At least initially, Enquiry by Design outcomes are sometimes positioned as non-binding, as no one can know whether the outcomes will be worthy until after they have been produced. Participants are initially only asked to support the process.  Moreover, outcomes are generally recognised to be indicative, (ie. one particular solution for a problem, for which there may be many solutions, so long as they also meet the project objectives).

For public sector projects ESD often forms a joint team with public sector client/s, recognising the pivotal regulatory and implementation role of that government authority and the benefit of involving it deeply in the formative Enquiry by Design process.

The ESD team generally does not commence this process with a design already in hand. While extensive preparation of existing conditions information is necessary beforehand, all designing takes place collaboratively with the participating stakeholders, as they almost always inform the outcome in ways that could not be anticipated.

Recognising the value of 'reflection time', some Enquiries by Design allow for an interim period of weeks or more midway through a two-stage process, during which decision-makers and stakeholders can reflect on what they have learned, outstanding questions can be researched, and designs can 'gestate', prior to advancing project proposals further.

These Enquiry by Design processes have consistently enabled stakeholders with sometimes poorly informed or conflicting points of view at the outset to gain wider perspectives, and to become better informed about specific physical solutions.  Enquiry by Design usually enables political 'log jams' to be broken and a shared vision to ensue, leading to regulatory approval and optimised implementation for all concerned.  Instead of the conventional planning approach of sequentially reacting to issues or stakeholders, Enquiry by Design simultaneously and integratively designs in response to all issues and participating stakeholders, by means of place-based design.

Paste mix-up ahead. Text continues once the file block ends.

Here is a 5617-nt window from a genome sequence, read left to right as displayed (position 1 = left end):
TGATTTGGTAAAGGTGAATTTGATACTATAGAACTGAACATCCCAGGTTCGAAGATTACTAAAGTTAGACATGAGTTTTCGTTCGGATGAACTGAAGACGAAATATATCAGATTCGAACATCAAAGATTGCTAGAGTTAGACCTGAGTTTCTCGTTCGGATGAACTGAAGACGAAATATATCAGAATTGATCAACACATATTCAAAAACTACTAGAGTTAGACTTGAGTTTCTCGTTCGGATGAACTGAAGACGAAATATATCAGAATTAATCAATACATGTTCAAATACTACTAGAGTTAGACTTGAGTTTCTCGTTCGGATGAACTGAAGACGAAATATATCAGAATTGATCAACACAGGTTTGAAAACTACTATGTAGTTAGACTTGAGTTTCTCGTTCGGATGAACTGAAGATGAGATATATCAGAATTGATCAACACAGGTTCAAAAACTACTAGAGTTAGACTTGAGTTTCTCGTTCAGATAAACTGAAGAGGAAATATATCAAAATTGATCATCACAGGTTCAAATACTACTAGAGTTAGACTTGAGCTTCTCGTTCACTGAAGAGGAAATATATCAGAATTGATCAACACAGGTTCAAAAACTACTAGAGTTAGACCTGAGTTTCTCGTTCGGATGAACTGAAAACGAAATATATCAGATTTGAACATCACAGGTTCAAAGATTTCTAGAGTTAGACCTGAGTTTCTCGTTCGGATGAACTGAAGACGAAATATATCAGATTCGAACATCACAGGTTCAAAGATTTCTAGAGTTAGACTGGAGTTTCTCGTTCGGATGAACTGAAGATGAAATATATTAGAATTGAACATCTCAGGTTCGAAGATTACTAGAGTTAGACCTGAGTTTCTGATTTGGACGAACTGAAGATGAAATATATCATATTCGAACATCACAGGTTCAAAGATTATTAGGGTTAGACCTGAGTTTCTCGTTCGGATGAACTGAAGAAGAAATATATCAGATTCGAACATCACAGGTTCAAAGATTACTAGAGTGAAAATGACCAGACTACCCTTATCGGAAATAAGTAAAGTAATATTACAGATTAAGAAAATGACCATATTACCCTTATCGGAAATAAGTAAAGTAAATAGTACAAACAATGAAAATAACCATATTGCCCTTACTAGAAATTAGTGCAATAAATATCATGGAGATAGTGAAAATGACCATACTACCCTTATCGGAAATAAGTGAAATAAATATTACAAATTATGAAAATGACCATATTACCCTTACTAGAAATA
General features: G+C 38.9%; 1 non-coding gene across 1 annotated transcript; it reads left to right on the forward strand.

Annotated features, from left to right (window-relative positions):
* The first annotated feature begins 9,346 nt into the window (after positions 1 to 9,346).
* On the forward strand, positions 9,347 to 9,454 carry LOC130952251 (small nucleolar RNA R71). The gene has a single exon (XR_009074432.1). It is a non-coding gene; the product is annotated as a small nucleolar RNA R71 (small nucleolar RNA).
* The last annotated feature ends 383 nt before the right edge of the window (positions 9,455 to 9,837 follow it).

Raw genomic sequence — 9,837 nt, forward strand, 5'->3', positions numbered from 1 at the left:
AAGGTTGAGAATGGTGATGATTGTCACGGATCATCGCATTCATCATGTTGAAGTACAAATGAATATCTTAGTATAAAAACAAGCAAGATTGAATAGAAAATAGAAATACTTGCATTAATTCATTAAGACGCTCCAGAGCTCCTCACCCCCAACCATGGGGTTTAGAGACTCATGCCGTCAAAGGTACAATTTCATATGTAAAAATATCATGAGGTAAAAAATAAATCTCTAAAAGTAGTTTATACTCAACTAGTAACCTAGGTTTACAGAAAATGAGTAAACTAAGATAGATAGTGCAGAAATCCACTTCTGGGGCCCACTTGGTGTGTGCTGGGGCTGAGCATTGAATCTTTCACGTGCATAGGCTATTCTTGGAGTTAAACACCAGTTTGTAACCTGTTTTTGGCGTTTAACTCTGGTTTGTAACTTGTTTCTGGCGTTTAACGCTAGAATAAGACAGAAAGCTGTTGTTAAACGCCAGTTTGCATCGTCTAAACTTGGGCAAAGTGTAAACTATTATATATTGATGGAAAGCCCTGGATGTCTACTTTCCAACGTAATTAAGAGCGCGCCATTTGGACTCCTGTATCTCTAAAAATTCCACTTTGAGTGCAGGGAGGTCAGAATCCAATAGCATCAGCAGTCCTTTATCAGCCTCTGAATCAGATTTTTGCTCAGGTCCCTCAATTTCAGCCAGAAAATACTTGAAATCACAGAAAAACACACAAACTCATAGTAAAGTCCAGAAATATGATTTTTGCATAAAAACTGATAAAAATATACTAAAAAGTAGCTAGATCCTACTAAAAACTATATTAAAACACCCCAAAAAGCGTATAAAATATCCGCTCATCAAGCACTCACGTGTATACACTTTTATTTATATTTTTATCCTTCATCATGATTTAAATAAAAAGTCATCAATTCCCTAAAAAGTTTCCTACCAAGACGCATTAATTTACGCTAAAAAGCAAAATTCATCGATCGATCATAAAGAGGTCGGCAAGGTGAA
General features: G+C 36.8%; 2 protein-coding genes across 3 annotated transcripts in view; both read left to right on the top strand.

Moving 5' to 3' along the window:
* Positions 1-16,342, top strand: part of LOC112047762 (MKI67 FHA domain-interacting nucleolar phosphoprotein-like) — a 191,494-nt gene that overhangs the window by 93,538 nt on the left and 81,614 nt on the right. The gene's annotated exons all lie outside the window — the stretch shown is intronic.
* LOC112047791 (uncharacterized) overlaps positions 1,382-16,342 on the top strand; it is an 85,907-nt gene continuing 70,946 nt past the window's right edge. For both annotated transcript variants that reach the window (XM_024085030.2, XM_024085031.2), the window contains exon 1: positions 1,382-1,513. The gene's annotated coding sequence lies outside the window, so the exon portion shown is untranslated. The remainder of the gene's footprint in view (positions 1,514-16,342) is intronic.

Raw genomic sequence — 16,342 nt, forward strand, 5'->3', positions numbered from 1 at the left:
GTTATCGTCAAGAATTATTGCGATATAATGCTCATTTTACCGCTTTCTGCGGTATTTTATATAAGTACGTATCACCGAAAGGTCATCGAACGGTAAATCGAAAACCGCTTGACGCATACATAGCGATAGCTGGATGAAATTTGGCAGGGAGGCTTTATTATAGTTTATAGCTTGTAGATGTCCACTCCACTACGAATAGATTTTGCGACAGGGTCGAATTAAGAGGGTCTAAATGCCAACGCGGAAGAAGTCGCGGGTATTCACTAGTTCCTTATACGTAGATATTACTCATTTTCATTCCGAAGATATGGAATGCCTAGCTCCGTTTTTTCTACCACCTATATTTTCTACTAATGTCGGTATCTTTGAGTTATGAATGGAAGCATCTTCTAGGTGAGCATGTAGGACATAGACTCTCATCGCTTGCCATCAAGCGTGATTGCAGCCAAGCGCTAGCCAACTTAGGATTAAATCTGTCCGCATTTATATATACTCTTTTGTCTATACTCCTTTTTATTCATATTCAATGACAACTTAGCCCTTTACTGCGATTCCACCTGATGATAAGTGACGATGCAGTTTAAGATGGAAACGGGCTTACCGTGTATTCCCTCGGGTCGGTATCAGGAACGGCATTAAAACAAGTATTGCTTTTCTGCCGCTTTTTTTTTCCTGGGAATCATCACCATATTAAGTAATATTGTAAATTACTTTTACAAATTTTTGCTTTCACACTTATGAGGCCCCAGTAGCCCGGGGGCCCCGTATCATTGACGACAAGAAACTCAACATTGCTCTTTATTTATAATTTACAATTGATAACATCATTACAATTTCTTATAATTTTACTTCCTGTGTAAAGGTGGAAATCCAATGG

A Range of Enquiry by Design Processes

ESD practices four Enquiry by Design processes, all sharing the similarities of being highly integrative, collaborative, and design-based, but differing in their purposes, durations, degrees of stakeholder involvement, and costs.  ESD always customizes its Enquiry by Design approaches in response to the specifics of each project. ESD continues to evolve its array of Enquiry by Design approaches with each new project, and ESD remains keen to incorporate even better approaches.

See the weblinks in the Services menu for more information on ESD's four Enquiry by Design processes; Charrettes, Design Workshops, Sustainable Design Training Workshops, and Scoping Workshops.